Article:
Skip Navigation Links.

Search for publications:

Limit search to the fields

ECN publication
The case for carbon capture and storage
Zwaan, B.C.C. van der; Stephens, J.C.
Published by: Publication date:
ECN Policy Studies 1-9-2005
ECN report number: Document type:
ECN-RX--05-198 Article (scientific)
Number of pages:

Published in: Issues in Science and Technology, Fall 2005, pp. 69-76 (National Academy of Science), , , Vol., p.-.


Human activity spills about 25 billion tons of carbon dioxide (CO2) into the atmosphere every year, building up the levels of greenhouse gases that bring us ever closer to dangerous interference with Earth?s climate system. The world?s forests take up about 2 or 3 billion tons of that output annually, and the ocean absorbs 7 billion tons. Experts estimate that another 5 to 10 billion tons of this greenhouse gas?as much as 40% of human-made CO2?could be removed from the atmosphere and tucked safely away.

Advancing the technologies needed to capture and store CO2 is a sensible strategy. In addition to increasing renewable energy and promoting energy efficiency and conservation, the strategy of advancing CO2 capture and storage (CCS) can be easily understood by all Americans who acknowledge that even though fossil fuels will be needed for a long time to come, the U.S. government at some point must confront the climate change problem by setting limits on CO2 emissions.

Capturing and storing CO2 is a cost-competitive and safe way to achieve large-scale reductions in emissions. CCS technology offers a unique opportunity to reconcile limits on CO2 emissions with society?s fossil fuel?dominated energy infrastructure. In order to continue using the United States? vast domestic coal resources in a world where CO2 must be constrained, the country will need to rely on technology that can seize CO2 generated from coal-fired power plants and store it in geologic formations underground. However, the integration and scaling up of existing technologies to capture, transport, and store CO2 emitted from a full-scale power plant have not yet been demonstrated. The technical feasibility of integrating a complete CCS system with a commercial-scale power plant is not in doubt, but it is necessary to build up experience by advancing early deployment.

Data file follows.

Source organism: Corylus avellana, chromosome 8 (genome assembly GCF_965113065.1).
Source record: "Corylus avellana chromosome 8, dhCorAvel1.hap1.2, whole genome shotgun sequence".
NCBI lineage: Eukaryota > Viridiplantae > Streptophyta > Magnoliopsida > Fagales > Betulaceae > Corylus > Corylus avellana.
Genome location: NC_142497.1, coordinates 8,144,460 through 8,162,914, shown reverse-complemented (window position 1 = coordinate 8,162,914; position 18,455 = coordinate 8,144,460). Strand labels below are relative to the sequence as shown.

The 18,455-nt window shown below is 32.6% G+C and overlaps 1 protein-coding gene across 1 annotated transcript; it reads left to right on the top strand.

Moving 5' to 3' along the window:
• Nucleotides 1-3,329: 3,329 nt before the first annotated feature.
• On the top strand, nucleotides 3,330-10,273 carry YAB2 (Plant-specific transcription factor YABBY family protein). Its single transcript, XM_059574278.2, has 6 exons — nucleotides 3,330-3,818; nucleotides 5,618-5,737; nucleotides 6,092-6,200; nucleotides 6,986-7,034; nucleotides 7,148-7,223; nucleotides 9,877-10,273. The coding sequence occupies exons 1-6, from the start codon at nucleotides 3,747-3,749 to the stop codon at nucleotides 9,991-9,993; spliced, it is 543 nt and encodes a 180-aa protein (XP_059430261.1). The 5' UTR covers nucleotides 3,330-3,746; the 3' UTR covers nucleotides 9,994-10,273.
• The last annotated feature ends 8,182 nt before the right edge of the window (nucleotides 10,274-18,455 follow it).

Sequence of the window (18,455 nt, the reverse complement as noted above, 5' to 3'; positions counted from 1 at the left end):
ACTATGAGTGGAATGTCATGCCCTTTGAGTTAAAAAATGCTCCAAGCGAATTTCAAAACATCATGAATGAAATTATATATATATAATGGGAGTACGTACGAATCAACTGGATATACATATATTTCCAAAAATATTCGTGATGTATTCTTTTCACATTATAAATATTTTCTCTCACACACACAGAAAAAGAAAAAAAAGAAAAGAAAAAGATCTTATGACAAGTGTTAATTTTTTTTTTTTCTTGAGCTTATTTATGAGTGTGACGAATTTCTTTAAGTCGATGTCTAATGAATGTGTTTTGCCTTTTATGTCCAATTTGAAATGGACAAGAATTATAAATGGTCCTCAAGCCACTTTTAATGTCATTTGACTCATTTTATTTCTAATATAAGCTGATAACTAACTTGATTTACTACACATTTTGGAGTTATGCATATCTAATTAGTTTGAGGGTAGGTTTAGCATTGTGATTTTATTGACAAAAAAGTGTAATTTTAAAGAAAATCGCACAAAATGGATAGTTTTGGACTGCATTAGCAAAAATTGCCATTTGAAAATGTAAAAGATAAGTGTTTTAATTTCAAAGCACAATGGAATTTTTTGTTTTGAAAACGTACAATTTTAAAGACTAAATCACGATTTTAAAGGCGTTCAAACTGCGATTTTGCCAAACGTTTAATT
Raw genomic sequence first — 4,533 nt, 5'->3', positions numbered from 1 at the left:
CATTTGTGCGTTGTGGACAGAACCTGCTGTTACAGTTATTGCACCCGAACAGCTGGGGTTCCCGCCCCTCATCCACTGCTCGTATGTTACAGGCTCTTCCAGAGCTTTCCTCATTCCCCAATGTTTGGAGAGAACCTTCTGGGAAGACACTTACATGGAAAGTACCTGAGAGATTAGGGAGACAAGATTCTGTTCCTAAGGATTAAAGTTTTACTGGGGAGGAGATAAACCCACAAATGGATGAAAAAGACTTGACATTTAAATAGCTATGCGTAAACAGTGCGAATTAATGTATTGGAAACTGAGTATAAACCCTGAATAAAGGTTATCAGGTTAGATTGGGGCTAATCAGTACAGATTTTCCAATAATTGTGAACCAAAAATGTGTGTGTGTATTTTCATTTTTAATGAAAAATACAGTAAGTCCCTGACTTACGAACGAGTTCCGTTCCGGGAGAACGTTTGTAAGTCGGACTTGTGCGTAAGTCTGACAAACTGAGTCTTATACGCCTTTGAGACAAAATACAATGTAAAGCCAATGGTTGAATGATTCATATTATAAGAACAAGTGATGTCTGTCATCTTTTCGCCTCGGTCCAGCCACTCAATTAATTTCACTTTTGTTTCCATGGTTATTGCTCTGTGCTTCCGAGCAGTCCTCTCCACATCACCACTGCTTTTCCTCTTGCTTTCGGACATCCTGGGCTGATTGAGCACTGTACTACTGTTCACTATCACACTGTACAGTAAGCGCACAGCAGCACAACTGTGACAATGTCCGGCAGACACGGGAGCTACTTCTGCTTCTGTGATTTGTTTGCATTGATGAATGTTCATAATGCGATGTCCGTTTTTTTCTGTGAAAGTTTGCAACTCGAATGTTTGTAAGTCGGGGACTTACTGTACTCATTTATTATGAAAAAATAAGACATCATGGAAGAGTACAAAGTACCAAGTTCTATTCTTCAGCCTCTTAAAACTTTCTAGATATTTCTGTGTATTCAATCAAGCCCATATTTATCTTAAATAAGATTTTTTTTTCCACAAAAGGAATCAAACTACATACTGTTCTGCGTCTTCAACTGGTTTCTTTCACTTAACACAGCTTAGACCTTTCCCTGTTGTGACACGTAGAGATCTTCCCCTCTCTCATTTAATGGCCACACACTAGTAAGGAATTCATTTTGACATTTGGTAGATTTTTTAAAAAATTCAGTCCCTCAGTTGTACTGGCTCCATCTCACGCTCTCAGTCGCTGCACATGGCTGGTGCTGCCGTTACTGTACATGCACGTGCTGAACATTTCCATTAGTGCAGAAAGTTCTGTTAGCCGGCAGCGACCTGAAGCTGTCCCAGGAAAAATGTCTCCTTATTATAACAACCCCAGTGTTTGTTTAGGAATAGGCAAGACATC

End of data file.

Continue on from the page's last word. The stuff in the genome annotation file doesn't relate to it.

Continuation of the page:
In addition to the environmental benefits, more aggressive support of CCS technology is critical to maintaining U.S. leadership and competitiveness in both CCS and global energy-technology markets. The United States has played a leading role in nearly all R&D related to the use of fossil fuels and has always had particular expertise in coal-based power-production technologies. Yet despite the great potential of CCS, the U.S. government is not investing in it aggressively. The current administration emphasizes the importance of advanced technologies, including CCS, in addressing climate change, but is not effectively promoting its demonstration and deployment. U.S. industry is already beginning to lose ground, because the handful of existing large-scale CCS projects are not in the United States.

The private sector has shown substantial interest in CCS and has begun investing in development and demonstration projects. But progress will be slow without government-created incentives. The challenge for the government is to harness the private sector?s interest by developing policies that reward investment in and early deployment of CCS systems.

More Information:

Back to List